Ultimate Picture Frame Jig & Spline Jig

  • Advertise with us
Project by Don Johnson posted 07-07-2015 01:26 PM 5618 views 7 times favorited 7 comments Add to Favorites Watch

As a subscriber to The Drunkenwoodworker’s channel on YouTube, I naturally viewed his videos on making picture frames:

I was struck by the design ingenuity and ease of use of these two jigs,and would have liked to make both of then, but really could not justify doing so as I had no reason to be producing picture frames. A little while later, whilst discussing the website I am setting up for an artist friend – – she happened to mention that she had a business proposition for me, which would be to make her some picture frames !

So, immediately (as is my custom) I found a source of an aluminium ruler of similar length to that specified, and set about making the frame jig. I did not use the Micro Jig Zero Play Guide Bar (not available in the UK ?) but fitted two oak strips as I did previously for a table saw sled. I found that I needed to attach a washer to mate with the mitre gauge T slot, as otherwise the jig wanted to fall ‘backwards’ due to the cantilever effect of the extended length sticking beyond the front edge of my table saw.

I was lucky that my narrow kerf table saw blade cut just the right slot thickness in the stop block to suit the ruler, but instead of using a toggle clamp, I used a brass thread insert and a steel screw to lock the stop block in position – see picture six. However, as shown by the arrow in picture three, the steel screw marked the soft aluminium ruler, so a new stop block was made with a tapped thread into which was fitted a bolt made of nylon. The ‘sticky’ effect of nylon meant that the bolt did not need to be screwed very tighly, and could be just finger tight, so a knob did not need to be fitted to the bolt head.

I made the spline jig pretty well exactly as the YouTube video, and changed the saw blade to one that creates flat bottomed cuts – which are 3.2 mm wide. There is MDF sheet available which is also 3.2 mm thick, so splines were easy to make and fit into place. Picture four shows the first frame I made, from some pine, and the jigs worked very easily and accurately. I set the stop to 10 inches, and the finished frame rebate was exactly ten inches when measured. No tricky calculations needed.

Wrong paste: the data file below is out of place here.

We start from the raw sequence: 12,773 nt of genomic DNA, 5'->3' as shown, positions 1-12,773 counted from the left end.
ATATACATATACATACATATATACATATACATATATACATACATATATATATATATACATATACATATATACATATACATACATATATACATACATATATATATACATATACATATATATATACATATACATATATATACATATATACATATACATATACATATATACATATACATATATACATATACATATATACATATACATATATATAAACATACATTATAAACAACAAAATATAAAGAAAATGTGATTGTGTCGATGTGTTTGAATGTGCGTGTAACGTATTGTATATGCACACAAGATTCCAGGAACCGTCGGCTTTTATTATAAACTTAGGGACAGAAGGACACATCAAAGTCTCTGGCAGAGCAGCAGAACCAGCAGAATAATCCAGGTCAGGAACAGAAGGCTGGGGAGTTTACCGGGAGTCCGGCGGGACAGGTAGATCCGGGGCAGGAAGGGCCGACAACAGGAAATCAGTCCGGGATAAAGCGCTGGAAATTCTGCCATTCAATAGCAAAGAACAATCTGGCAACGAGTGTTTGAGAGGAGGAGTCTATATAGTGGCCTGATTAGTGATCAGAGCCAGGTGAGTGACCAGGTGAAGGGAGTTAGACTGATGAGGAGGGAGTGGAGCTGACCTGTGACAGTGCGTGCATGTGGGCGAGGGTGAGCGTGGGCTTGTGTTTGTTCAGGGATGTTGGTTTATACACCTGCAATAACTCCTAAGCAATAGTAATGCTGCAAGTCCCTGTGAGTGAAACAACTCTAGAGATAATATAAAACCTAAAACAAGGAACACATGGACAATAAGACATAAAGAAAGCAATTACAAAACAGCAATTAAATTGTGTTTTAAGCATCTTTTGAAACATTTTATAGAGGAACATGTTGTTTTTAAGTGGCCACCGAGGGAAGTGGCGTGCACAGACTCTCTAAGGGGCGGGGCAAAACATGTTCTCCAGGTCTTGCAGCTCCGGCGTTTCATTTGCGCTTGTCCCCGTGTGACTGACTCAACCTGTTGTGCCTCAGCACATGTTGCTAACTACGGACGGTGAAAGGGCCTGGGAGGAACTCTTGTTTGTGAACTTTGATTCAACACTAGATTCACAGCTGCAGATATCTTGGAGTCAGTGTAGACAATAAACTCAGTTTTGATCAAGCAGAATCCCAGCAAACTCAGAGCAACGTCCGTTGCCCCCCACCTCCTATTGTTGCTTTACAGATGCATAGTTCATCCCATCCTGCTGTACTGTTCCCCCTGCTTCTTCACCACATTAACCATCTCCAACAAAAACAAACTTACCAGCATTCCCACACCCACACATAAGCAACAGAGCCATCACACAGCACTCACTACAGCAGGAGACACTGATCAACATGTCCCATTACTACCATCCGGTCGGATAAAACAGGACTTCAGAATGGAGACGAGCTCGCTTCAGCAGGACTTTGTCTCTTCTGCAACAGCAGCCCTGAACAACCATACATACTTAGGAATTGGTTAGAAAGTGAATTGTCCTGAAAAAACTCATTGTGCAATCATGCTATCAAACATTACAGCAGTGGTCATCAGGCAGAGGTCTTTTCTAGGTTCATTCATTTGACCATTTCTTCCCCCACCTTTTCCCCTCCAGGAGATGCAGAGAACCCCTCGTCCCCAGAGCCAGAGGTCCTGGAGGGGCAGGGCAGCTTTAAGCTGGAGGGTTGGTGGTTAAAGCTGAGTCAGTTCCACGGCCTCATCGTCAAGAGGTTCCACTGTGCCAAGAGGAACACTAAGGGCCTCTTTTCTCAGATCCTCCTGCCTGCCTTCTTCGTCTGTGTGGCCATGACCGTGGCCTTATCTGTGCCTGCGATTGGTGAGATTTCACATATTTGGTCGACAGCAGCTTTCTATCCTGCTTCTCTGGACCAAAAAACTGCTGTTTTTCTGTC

As a safety feature, I may fit a 45 degree ended block to the first jig so that it will cover the saw blade if it comes past the guides.

-- Don, Somerset UK,

7 comments so far

View helluvawreck's profile


32086 posts in 3376 days

#1 posted 07-07-2015 01:30 PM

It certainly is an interesting jig. Nice work.

helluvawreck aka Charles

-- helluvawreck aka Charles,

View Drunken Woodworker's profile

Drunken Woodworker

70 posts in 2762 days

#2 posted 07-07-2015 01:46 PM

Don, this is awesome! Hope it works out well for you!

-- Visit my blog at

View stefang's profile


16740 posts in 3844 days

#3 posted 07-07-2015 02:08 PM

Nice jig!

-- Mike, an American living in Norway.

View GerardoArg1's profile


1002 posts in 2503 days

#4 posted 07-07-2015 04:00 PM

Great idea. Very useful really.

-- Disfruta tu trabajo (enjoy your work) (Bandera, Argentina)

View jaykaypur's profile


4017 posts in 2918 days

#5 posted 07-07-2015 05:51 PM

Nice jig and thanks for sharing it.

-- Use it up, Wear it out --------------- Make it do, Or do without!

View Mean_Dean's profile


6994 posts in 3657 days

#6 posted 07-07-2015 11:50 PM

Definitely a useful jig for anyone making picture frames!

-- Dean -- "Don't give up the ship -- fight her 'till she sinks!" Capt James Lawrence USN

View Don Johnson's profile

Don Johnson

711 posts in 3290 days

#7 posted 08-05-2015 06:36 PM

Further to my initial posting, I’ve made a change that might be of interest to anyone else using David’s design.
I found that the Micro Jig Zero Play Guide Bar IS available in the UK – see – so as my wood guides tended to be a bit ‘sticky’ I decided to give one a try, and it did improve sliding without increasing play. I fitted only one Bar, but again found the problem of the whole jig tipping backwards off the saw due to the amount hanging over the front of the saw.

My solution to this was to use the Stop insert – which has a ‘T’ section – to hold the jig down at the front. I fitted it in the OTHER mitre slot, near the front, using a bolt in a counterbored hole – just like those for the Bar mountings, but larger – to get the position correct, then tightening the bolt fully, and putting a screw into the smaller square hole on the underside to lock it in place. Initially I tried putting the Stop insert in front of the Bar, to use the same mitre slot, but that meant that the Bar was too far back on the jig, and not all of it was functional at the point where the saw blade was actually cutting.

My friend is delighted with the frames I’m making with this jig, and I’ve just taken up a special offer for the Spring Mitre Clamp Kit – see – which has speeded up production quite a bit.

-- Don, Somerset UK,

Have your say...

You must be signed in to post the comments.

DISCLAIMER: Any posts on LJ are posted by individuals acting in their own right and do not necessarily reflect the views of LJ. LJ will not be held liable for the actions of any user.

Latest Projects | Latest Blog Entries | Latest Forum Topics